FIG. 2 is a sectional view taken along the line 2-2 of FIG. 1;

FIG. 3 is a sectional view taken along the line 3-3 of FIG. 1;

FIG. 4 is an enlarged elevational view of the discharge end of the machine;

FIG. 5 is a fragmentary sectional view taken substantially along the line 5-5 of FIG. 4;

FIG. 6 is a fragmentary sectional view taken 6-6 of FIG. 5;

FIG. 7 is an enlarged fragmentary top plan view of the carton receiving end of the conveying mechanism of the machine, illustrating the manner in which the carton orienting mechanism operates;

FIG. 8 is a fragmentary sectional view taken 8-8 of FIG. 7;

FIG. 9 is an enlarged fragmentary top plan view of the flap folding mechanism of the machine;

FIG. I0 is a side elevational view of the flap folding mechanism, showing the same in its normal inoperative or lowermost position;

FIG. 11 is a view similar to FIG. 10 showing the flap folding mechanism in its operative rear flap folding or raised position;

FIG. I2 is a side elevational view of the top stapling mechanism;

FIG. 13 is a schematic view illustrating the pneumatic circuit of the machine;

FIG. 14 is a schematic view illustrating the electrical circuit of the machine;

FIG. 15 is an enlarged fragmentary top plan view of the mechanism varying the position at which the staples are driven into the rear or trailing end flap of the carton;

FIG. I6 is a sectional view taken along the line 16-16 of FIG. 15;

FIG. 17 is an enlarged fragmentary sectional view taken along the line 17-17 0 fFIG. 15',

FIGS. 18 through 23 are schematic top plan views illustrating various functions applied to the carton during its movement through the machine.

along the line along the line GENERAL CONSTRUCTION AND OPERATION OF THE MACHINE Referring now more particularly to FIGS. I4 of the drawings, there is shown therein a machine or apparatus, generally indicated at I0, embodying the principles of the present invention. In general, the machine includes a horizon-

Patent Citations
Cited PatentFiling datePublication dateApplicantTitle
US2781119 *May 13, 1954Feb 12, 1957J L Ferguson CompanyPackage aligning apparatus
US2894262 *Mar 26, 1956Jul 14, 1959Werner SchafrothTable stapling machine
Referenced by
Citing PatentFiling datePublication dateApplicantTitle
US4015843 *Oct 14, 1975Apr 5, 1977Tennant James RNewspaper streamliner
US4060446 *Jan 21, 1976Nov 29, 1977A-T-O Inc.Apparatus embodying continuous conveyors for applying labels to containers
US4161138 *Mar 24, 1978Jul 17, 1979Augusto MarchettiMachine for sealing parallelepiped boxes
US4217977 *Sep 15, 1978Aug 19, 1980The Silicon Valley Group, Inc.Conveyor system
US4392911 *May 12, 1982Jul 12, 1983Durable Packaging CorporationApparatus for sealing cartons
US4403899 *Jun 2, 1981Sep 13, 1983E.C.H. Will (Gmbh & Co.)Apparatus for gathering writing pads or the like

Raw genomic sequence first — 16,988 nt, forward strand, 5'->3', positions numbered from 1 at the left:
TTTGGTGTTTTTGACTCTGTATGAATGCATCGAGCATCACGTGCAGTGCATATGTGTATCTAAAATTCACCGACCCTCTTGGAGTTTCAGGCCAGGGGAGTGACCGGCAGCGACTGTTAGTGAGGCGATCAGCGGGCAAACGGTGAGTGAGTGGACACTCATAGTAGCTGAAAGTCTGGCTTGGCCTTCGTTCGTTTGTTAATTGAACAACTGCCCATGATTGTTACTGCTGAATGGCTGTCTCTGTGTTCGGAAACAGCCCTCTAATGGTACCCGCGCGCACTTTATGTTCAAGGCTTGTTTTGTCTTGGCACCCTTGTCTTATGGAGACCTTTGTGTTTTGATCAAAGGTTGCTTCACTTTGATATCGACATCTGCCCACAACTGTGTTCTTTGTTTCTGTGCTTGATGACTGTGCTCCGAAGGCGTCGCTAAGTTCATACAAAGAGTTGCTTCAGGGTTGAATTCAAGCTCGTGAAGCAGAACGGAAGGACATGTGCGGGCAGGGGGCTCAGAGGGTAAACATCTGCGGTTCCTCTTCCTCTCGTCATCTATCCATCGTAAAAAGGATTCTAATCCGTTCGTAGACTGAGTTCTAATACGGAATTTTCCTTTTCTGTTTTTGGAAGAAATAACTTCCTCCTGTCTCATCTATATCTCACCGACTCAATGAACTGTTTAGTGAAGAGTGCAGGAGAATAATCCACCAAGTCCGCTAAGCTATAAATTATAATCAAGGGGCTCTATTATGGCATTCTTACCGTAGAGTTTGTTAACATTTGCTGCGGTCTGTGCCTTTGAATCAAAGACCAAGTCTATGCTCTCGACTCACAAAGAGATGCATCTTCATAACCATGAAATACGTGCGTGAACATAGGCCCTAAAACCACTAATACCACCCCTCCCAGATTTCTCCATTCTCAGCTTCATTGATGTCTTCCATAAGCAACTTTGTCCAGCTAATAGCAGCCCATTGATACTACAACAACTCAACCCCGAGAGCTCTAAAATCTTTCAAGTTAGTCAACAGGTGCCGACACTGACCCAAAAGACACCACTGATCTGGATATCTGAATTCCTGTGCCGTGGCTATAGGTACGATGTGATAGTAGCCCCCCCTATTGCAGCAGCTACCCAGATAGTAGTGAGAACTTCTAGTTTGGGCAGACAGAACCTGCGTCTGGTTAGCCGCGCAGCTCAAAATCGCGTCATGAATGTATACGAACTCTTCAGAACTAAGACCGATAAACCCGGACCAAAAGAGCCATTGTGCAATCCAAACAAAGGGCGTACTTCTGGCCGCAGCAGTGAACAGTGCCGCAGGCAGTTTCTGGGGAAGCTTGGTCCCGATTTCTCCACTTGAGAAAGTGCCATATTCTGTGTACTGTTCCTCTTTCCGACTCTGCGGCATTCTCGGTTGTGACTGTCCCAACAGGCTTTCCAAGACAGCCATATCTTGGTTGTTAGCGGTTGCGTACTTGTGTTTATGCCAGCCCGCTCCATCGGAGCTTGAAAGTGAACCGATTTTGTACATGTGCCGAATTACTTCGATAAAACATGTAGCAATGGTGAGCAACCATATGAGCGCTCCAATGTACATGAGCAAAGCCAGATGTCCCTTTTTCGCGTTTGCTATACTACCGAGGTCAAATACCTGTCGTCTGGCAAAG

US4464884 *Jun 19, 1981Aug 14, 1984Owens-Illinois, Inc.Adjustable bottle conveying apparatus
US4511300 *Sep 13, 1983Apr 16, 1985E.C.H. Will (Gmbh & Co.)Apparatus for gathering writing pads or the like
US4538398 *Jan 5, 1983Sep 3, 1985Augusto MarchettiCarton sealing machine with safety stop of the conveying belts at the end of the operation
US4543150 *Feb 21, 1984Sep 24, 1985Augusto MarchettiTaping machine with conveying units at adjustable distance
US4694953 *Jun 12, 1985Sep 22, 1987Automation Service Equipment, Inc.Drive for double gripper chain conveyor
US5368643 *Nov 9, 1992Nov 29, 1994Ciba-Geigy CorporationCoating apparatus for boards
US6129630 *Mar 8, 1999Oct 10, 2000H&S Manufacturing Co., Inc.Split apron forage box container
US6364763Jun 1, 2000Apr 2, 2002H&S Manufacturing Co., Inc.Split apron forage box container
US6945530 *Aug 11, 2003Sep 20, 2005Innopack S.R.L.Device for conveying stacks of sheets of paper
US9284132 *Feb 4, 2014Mar 15, 2016Windmoller & Holscher KgDevice for turning over and conveying an object
US20040104527 *Aug 11, 2003Jun 3, 2004Innopack S.R.L.Device for conveying stacks of sheets of paper or the like
US20140219766 *Feb 4, 2014Aug 7, 2014Windmoller & Holscher KgDevice for turning over and conveying an object
DE3119790A1 *May 19, 1981Jul 8, 1982Will E C H Gmbh & CoArrangement for gathering bound sheets, for example stationery articles
Classifications
U.S. Classification198/434, 198/626.5, 198/726
International ClassificationB65B7/20, B65B35/00, B65B7/16, B65B35/24
Cooperative ClassificationB65B35/24, B65B7/20, B65G2207/14
European ClassificationB65B35/24, B65B7/20
Legal Events
DateCodeEventDescription
Jul 9, 1987ASAssignment
Owner name: STANLEY-BOSTITCH, INC., EAST GREENWICH, RHODE ISLA
Free format text: ASSIGNMENT OF ASSIGNORS INTEREST.;ASSIGNOR:TEXTRON INC.;REEL/FRAME:004765/0628
Effective date: 19870401
Free format text: ASSIGNMENT OF ASSIGNORS INTEREST;ASSIGNOR:TEXTRON INC.;REEL/FRAME:004765/0628
Owner name: STANLEY-BOSTITCH, INC., A CORP. OF DE,RHODE ISLAND